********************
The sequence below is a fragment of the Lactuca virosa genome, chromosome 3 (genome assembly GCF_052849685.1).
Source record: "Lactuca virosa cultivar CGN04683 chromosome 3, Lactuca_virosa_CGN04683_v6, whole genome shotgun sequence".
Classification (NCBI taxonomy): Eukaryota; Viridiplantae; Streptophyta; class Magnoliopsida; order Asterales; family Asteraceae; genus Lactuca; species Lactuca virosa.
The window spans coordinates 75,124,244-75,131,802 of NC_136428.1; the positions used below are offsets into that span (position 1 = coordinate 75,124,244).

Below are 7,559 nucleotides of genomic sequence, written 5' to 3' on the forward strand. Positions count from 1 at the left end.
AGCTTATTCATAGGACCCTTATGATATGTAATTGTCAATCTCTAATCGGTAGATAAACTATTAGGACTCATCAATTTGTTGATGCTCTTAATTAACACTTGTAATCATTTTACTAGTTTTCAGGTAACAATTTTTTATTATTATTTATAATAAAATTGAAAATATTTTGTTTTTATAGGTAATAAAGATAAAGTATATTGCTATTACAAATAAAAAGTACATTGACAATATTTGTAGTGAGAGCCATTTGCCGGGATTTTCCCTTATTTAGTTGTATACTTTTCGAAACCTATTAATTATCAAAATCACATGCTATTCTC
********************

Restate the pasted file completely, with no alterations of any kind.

The sequence below is a fragment of the Lactuca virosa genome, chromosome 3 (genome assembly GCF_052849685.1).
Source record: "Lactuca virosa cultivar CGN04683 chromosome 3, Lactuca_virosa_CGN04683_v6, whole genome shotgun sequence".
Classification (NCBI taxonomy): Eukaryota; Viridiplantae; Streptophyta; class Magnoliopsida; order Asterales; family Asteraceae; genus Lactuca; species Lactuca virosa.
The window spans coordinates 75,124,244-75,131,802 of NC_136428.1; the positions used below are offsets into that span (position 1 = coordinate 75,124,244).

Below are 7,559 nucleotides of genomic sequence, written 5' to 3' on the forward strand. Positions count from 1 at the left end.
AGCTTATTCATAGGACCCTTATGATATGTAATTGTCAATCTCTAATCGGTAGATAAACTATTAGGACTCATCAATTTGTTGATGCTCTTAATTAACACTTGTAATCATTTTACTAGTTTTCAGGTAACAATTTTTTATTATTATTTATAATAAAATTGAAAATATTTTGTTTTTATAGGTAATAAAGATAAAGTATATTGCTATTACAAATAAAAAGTACATTGACAATATTTGTAGTGAGAGCCATTTGCCGGGATTTTCCCTTATTTAGTTGTATACTTTTCGAAACCTATTAATTATCAAAATCACATGCTATTCTC